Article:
The SEC specifically excludes registered investment advisers to private funds from the Initiative, as those advisers are subject to examination pursuant to the SEC’s “Presence Exam” initiative launched in October 2012. The Presence Exam program focuses on newly registered private fund investment advisers that registered with the SEC as of July 21, 2011, the date when the definitional rules under Dodd-Frank Wall Street Reform and Consumer Protection Act of 2010 became effective (which, among other things, removed the “less than 15 clients” exemption from SEC registration on which most private fund advisers previously relied). It is worth noting for those advisers to private funds subject to Presence Exams that the five (5) key focus areas (some of which overlap with those mentioned above) are the adviser’s marketing, portfolio management, conflicts of interest, safety of client assets and valuation procedures.
Covered Advisers should anticipate being examined by the SEC pursuant to the Initiative. To prepare for such exams, compliance officers of Covered Advisers are encouraged to review their compliance policies and procedures to ensure that such procedures (i) adequately address the foregoing matters, (ii) are in compliance with the Advisers Act and SEC guidance and (iii) accurately reflect the operations of the Covered Adviser. Covered Advisers should also ensure that disclosures made to its clients are consistent across all of its disclosure materials including ADV filings, offering and related documents, client agreements and marketing materials. We note that OCIE indicated its intention to invite Covered Advisers to attend regional meetings later in 2014 where they can learn more about the examination process.
As the SEC’s Division of Enforcement has the ability to bring charges against a Covered Adviser based on deficiencies discovered by OCIE in the course of examination, Covered Advisers should consider meeting with their legal advisors to better understand what to expect during the examination process and how best to prepare.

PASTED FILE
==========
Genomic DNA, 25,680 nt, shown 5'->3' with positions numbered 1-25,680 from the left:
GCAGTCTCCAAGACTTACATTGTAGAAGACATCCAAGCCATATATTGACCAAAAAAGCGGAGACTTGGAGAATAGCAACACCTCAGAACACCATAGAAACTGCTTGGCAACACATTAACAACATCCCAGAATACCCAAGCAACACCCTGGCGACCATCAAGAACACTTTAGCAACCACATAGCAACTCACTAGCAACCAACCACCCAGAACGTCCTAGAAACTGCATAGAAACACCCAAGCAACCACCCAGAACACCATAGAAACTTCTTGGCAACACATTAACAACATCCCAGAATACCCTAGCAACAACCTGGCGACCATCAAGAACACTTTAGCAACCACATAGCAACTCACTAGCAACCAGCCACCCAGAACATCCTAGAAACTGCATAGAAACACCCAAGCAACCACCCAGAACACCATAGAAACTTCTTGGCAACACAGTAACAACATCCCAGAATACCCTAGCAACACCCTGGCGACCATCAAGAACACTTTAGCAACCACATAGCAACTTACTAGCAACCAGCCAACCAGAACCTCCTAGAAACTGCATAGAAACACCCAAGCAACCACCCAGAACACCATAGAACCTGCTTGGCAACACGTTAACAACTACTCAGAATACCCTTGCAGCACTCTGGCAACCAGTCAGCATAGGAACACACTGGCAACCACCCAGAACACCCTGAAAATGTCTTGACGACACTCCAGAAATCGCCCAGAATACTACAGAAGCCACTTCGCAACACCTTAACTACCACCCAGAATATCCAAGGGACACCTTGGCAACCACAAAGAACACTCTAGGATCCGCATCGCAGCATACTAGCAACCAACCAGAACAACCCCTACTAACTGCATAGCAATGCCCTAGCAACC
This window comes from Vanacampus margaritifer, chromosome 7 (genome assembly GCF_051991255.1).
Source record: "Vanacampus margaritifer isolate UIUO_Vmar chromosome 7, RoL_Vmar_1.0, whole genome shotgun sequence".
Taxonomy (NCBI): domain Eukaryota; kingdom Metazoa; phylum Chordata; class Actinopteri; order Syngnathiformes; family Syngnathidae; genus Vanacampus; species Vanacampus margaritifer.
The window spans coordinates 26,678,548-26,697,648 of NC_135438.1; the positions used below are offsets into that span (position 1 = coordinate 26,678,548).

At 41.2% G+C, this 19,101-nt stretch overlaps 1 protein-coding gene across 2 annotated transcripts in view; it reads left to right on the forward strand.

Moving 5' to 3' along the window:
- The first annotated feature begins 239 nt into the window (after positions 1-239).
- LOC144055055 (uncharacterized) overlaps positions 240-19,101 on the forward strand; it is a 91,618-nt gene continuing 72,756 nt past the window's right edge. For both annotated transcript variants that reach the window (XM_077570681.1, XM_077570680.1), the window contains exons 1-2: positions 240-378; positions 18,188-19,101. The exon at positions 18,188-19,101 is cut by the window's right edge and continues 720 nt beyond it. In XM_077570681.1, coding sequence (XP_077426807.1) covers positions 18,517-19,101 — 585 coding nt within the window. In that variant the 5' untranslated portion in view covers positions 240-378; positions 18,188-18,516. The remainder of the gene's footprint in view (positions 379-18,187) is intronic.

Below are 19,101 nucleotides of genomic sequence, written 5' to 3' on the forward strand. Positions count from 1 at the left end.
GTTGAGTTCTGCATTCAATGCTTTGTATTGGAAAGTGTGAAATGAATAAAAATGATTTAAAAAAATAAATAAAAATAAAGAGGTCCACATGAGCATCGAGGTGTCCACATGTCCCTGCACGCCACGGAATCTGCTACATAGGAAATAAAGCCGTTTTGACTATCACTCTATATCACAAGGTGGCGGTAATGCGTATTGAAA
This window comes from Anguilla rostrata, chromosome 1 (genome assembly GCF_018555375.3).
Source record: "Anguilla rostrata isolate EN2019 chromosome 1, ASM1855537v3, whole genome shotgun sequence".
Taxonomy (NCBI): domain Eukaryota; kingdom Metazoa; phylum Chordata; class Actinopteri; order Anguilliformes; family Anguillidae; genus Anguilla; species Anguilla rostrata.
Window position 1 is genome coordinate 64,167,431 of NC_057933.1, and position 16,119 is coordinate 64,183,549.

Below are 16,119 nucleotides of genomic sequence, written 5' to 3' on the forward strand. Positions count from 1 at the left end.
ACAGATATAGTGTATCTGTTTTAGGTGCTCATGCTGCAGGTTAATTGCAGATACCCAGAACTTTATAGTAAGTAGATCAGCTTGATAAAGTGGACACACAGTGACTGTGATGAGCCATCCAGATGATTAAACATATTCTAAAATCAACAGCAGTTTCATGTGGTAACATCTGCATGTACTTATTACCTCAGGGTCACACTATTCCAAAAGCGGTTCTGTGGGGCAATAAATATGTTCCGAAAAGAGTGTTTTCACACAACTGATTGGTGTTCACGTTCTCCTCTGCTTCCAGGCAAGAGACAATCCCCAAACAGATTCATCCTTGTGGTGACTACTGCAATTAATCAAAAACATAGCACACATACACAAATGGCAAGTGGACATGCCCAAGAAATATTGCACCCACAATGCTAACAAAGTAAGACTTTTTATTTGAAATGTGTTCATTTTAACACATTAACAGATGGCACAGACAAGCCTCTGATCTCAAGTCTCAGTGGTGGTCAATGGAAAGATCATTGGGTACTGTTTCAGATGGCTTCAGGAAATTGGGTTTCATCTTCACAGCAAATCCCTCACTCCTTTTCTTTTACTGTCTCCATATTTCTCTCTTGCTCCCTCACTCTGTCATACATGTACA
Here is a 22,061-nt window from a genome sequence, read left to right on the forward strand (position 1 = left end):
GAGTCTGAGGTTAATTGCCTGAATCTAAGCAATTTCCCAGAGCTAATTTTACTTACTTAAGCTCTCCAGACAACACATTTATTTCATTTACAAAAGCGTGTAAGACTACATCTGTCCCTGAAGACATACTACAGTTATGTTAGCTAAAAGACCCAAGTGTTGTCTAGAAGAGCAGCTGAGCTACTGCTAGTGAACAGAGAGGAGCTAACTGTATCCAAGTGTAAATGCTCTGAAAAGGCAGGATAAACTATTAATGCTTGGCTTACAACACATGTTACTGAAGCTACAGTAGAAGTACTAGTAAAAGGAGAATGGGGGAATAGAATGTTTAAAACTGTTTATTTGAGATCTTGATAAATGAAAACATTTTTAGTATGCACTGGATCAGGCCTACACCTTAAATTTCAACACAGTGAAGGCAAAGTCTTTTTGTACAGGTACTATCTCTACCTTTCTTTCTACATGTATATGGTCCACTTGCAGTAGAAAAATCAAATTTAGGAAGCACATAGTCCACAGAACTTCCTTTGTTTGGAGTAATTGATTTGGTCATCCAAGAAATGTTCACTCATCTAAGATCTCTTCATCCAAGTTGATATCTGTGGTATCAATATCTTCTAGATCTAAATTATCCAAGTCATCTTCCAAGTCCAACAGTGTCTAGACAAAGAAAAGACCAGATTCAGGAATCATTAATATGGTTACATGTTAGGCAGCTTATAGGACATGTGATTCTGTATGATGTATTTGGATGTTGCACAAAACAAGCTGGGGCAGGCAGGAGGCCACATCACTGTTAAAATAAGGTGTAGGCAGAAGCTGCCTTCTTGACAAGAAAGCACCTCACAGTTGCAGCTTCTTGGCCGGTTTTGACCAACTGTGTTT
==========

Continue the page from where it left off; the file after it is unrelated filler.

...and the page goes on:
If you have any questions regarding this update, please contact Shelley Rosensweig at 212-508-6774 or Beth Smigel at 212-702-3176.
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About the Authors
Shelley Rosensweig is a partner in the Financial Services, Private Funds and Capital Markets department at Tannenbaum Helpern Syracuse & Hirschtritt LLP. Shelley advises clients regarding matters which include design, structure and operation of US and non-US investment funds and portfolios, distribution and marketing issues as well as commodities, futures and derivatives issues. Shelley also advises and assists clients with regard to seeding arrangements, managed account platforms and the organization of joint ventures. Further, Shelley advises investment advisory clients regarding investment products and services, SEC, FINRA, CFTC and blue sky regulatory and compliance matters, as well as trading issues and employment matters.
Beth Smigel is partner in the firm's Financial Services, Private Funds and Capital Markets department at Tannenbaum Helpern Syracuse & Hirschtritt LLP. Beth's practice includes forming and structuring domestic and offshore private investment funds (including hedge funds and private equity funds) and advising with respect to ongoing operational and U.S. regulatory matters for the funds. In addition, Beth advises U.S. and non-U.S. investment advisers with respect to registration (and exemptions therefrom) under the U.S. Investment Advisers Act of 1940 and compliance matters arising thereunder, including assisting in preparation of compliance manuals and code of ethics. Beth also counsels investment advisers, fund operators and investment funds with regard to various U.S. regulatory matters, including those arising under the U.S. Securities Act of 1933, the U.S. Investment Company Act of 1940, the Commodity Exchange Act as well as SEC, FINRA, NFA and CFTC compliance and registration issues.